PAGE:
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I grew up in a very poor family and area and no one I knew had any interest in aviation. I can remember times when there was no money and very little food to eat even though my father worked hard. Because we had nothing as kids we dreamed of things we would one day do. One summer day when I was four years old I was lying on my back in the shade of a tree just looking up at all the big fluffy white clouds sailing across the sky, and then I heard a noise coming closer. Out of the clouds came a beautiful 4-engine airplane and having never seen one I had no idea what it was but it was huge! It was the most beautiful thing I had ever seen, and it was just dancing in and out of the clouds. And right then and there my dream of one day flying an amazing machine like the bomber I had seen was born. That was in 1961 and when I announced that evening to my family that I was one day going to be a pilot, you can guess the reaction. Sitting at the dinner table eating corned beef hash because potatoes were about the only thing we could afford, I was laughed at by my brothers and sister, and mom said she hoped I would one day be rich and I could fly her all around the world. Dad told me that a man has to have a dream to work toward and that was a grand one.

The years rolled by and every time I heard an airplane I would look up and dream. Finally I graduated high school and 6 weeks later I married my high school sweetheart and I was due to leave for boot camp in 60 days. During this time I flew for the first time, it was on the day of my first lesson. It was everything I ever dreamed of in an old 172 and I was in love. As so often happens life soon got in the way and I stopped taking lessons after about 8 hours. Off to boot camp and later we built our own home. Some more years went by and finally my wife told me that I should go back to flying since I loved it so much. What a wonderful wife. I started taking lessons again but with a different instructor and he was amazing. When I was ready to quit because I could not learn to land he kept encouraging me and let me continue to beat up his airplane. Never once did he get upset and believe me he had good reason. He has the patience of a saint. After many hours and many bad landings I finally got it. I went for my check ride in 1985 and I passed!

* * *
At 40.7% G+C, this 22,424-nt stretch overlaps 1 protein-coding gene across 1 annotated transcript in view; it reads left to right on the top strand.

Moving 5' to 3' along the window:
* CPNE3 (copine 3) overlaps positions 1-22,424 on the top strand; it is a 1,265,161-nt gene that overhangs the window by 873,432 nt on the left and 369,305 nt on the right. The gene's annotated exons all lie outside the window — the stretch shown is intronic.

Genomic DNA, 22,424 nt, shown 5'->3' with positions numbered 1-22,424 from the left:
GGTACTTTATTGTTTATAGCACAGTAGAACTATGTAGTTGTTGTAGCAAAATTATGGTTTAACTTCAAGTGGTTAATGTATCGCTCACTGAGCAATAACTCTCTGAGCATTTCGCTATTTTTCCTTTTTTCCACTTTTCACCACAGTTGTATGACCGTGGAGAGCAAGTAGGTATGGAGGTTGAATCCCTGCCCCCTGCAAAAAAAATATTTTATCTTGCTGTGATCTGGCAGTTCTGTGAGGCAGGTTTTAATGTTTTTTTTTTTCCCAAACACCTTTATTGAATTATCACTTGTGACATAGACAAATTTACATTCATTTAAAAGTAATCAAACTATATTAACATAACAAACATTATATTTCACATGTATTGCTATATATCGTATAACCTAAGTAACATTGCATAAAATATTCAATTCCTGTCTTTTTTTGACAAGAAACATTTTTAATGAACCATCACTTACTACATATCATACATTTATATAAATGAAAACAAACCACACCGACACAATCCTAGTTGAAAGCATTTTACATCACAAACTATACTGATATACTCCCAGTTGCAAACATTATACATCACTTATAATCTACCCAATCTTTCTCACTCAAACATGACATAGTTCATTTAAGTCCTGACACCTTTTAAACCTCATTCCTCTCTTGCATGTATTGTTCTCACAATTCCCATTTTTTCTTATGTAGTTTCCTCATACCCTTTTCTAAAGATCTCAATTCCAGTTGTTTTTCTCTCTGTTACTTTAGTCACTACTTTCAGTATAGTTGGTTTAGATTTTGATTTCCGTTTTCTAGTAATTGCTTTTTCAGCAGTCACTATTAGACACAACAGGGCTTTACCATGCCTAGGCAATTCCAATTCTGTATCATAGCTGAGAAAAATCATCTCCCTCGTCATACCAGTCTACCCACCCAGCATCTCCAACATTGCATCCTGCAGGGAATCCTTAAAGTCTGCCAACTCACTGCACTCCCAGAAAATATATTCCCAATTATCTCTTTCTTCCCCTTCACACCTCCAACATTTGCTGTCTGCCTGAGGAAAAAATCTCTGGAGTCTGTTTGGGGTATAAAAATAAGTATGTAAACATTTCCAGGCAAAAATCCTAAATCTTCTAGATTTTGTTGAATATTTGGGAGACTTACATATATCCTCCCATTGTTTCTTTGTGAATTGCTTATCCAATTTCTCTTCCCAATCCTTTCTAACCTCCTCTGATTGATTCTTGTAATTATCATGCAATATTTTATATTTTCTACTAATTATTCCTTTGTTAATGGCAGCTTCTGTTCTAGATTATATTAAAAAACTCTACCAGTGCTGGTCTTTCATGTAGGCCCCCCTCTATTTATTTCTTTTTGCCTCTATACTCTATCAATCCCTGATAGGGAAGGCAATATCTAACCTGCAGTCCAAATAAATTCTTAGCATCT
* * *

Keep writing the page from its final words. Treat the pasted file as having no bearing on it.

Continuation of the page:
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I was 14, my cousin was an instructor, and got my parents’ permission to fly me from Meadowlark airport in Huntington Beach (where she was teaching) to Reno. It was a T210 (N732WF), and she was checking out a new pilot in this plane. I sat in the back seat. I don’t remember much about the flight, but I do recall going through some clouds shortly before landing, and she turned around and asked me if I saw the landing gear down. I didn’t know it was a retract, and I was concerned that she was concerned that we might not see a wheel out there! It was a little rough during the approach and she was convinced I’d never get in another airplane as long as I lived! The truth was, I actually thought, “This is SO COOL! I’m gonna be a pilot in TEN YEARS!”
The next summer, I spent a few more weeks in the Reno area. She took me for a ride in a Mooney (N201DK), and this time I got to sit in the right seat. I got to fly over Lake Tahoe and got a real taste for it. This time, I updated my goal: “In FIVE YEARS, I’m gonna be a pilot!” She gave me the best piece of advice a 15-year-old kid could get: Just identify your goal, eliminate the obstacles, and all that’s left is success!